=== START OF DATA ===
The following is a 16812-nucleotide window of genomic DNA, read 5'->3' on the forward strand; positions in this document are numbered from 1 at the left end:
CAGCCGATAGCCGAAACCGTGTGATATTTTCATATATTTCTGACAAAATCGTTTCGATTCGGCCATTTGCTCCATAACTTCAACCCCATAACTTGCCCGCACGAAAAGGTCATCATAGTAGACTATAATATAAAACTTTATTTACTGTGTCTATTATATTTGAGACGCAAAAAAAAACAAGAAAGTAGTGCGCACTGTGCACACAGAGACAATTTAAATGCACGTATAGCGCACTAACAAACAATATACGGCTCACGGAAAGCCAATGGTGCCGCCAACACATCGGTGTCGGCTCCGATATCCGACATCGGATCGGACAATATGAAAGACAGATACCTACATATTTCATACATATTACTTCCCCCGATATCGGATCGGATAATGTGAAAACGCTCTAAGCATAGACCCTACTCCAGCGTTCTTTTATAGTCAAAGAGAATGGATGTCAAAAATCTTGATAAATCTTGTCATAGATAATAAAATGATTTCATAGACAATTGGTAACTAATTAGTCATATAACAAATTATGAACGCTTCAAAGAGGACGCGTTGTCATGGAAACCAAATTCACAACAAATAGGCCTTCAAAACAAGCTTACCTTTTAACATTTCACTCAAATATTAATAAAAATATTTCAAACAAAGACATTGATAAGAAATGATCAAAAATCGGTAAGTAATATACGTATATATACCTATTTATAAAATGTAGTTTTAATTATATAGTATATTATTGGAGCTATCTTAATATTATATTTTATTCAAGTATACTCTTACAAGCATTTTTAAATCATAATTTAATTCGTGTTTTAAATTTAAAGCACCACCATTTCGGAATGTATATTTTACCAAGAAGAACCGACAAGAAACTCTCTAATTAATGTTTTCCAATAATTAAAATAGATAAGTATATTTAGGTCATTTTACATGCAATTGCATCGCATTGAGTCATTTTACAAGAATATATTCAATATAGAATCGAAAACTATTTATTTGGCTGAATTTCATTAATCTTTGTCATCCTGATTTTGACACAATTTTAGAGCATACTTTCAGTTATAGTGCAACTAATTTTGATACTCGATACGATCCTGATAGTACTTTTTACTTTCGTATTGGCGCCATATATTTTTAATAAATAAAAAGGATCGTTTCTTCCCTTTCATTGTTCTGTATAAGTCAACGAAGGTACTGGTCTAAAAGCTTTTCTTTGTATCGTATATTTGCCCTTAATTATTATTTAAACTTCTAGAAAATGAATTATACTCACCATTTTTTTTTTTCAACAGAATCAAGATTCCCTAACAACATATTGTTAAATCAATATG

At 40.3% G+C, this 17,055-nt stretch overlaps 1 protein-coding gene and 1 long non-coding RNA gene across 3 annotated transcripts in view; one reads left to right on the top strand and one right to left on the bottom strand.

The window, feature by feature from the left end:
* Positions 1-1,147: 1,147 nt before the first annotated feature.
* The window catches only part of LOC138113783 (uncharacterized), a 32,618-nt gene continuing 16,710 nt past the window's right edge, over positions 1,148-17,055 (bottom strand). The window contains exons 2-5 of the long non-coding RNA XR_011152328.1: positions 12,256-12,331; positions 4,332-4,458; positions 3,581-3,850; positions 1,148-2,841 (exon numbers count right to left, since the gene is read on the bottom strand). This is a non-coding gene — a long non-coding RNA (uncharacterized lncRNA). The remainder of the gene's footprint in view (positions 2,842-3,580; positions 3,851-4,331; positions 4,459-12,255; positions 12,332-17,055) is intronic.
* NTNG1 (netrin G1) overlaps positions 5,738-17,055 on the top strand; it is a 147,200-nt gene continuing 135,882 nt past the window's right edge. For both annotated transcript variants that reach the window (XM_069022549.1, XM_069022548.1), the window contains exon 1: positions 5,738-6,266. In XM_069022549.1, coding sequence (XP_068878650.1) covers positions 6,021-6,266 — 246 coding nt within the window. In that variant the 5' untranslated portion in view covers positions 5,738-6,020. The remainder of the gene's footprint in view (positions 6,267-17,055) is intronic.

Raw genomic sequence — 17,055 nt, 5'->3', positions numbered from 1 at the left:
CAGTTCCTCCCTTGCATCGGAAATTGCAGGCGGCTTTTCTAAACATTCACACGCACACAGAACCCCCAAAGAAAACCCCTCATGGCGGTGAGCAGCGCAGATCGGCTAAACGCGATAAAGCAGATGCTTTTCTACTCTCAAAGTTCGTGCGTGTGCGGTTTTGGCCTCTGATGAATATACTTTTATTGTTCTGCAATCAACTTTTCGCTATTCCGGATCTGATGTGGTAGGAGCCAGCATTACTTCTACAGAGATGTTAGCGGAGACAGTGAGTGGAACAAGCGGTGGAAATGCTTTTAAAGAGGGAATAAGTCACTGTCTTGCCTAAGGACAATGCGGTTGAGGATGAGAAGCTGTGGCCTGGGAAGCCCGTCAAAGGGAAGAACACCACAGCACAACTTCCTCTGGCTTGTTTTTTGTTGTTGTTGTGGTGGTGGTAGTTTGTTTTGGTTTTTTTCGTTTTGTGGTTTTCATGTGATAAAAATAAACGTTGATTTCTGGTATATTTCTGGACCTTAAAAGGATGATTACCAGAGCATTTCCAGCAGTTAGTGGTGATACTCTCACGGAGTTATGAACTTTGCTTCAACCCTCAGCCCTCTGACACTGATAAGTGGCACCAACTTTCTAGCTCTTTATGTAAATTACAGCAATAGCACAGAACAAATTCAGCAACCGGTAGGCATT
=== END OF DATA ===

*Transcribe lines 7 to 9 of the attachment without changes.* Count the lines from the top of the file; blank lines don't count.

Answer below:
* NTNG1 (netrin G1) overlaps positions 5,738-17,055 on the top strand; it is a 147,200-nt gene continuing 135,882 nt past the window's right edge. For both annotated transcript variants that reach the window (XM_069022549.1, XM_069022548.1), the window contains exon 1: positions 5,738-6,266. In XM_069022549.1, coding sequence (XP_068878650.1) covers positions 6,021-6,266 — 246 coding nt within the window. In that variant the 5' untranslated portion in view covers positions 5,738-6,020. The remainder of the gene's footprint in view (positions 6,267-17,055) is intronic.

Raw genomic sequence — 17,055 nt, 5'->3', positions numbered from 1 at the left:
CAGTTCCTCCCTTGCATCGGAAATTGCAGGCGGCTTTTCTAAACATTCACACGCACACAGAACCCCCAAAGAAAACCCCTCATGGCGGTGAGCAGCGCAGATCGGCTAAACGCGATAAAGCAGATGCTTTTCTACTCTCAAAGTTCGTGCGTGTGCGGTTTTGGCCTCTGATGAATATACTTTTATTGTTCTGCAATCAACTTTTCGCTATTCCGGATCTGATGTGGTAGGAGCCAGCATTACTTCTACAGAGATGTTAGCGGAGACAGTGAGTGGAACAAGCGGTGGAAATGCTTTTAAAGAGGGAATAAGTCACTGTCTTGCCTAAGGACAATGCGGTTGAGGATGAGAAGCTGTGGCCTGGGAAGCCCGTCAAAGGGAAGAACACCACAGCACAACTTCCTCTGGCTTGTTTTTTGTTGTTGTTGTGGTGGTGGTAGTTTGTTTTGGTTTTTTTCGTTTTGTGGTTTTCATGTGATAAAAATAAACGTTGATTTCTGGTATATTTCTGGACCTTAAAAGGATGATTACCAGAGCATTTCCAGCAGTTAGTGGTGATACTCTCACGGAGTTATGAACTTTGCTTCAACCCTCAGCCCTCTGACACTGATAAGTGGCACCAACTTTCTAGCTCTTTATGTAAATTACAGCAATAGCACAGAACAAATTCAGCAACCGGTAGGCATT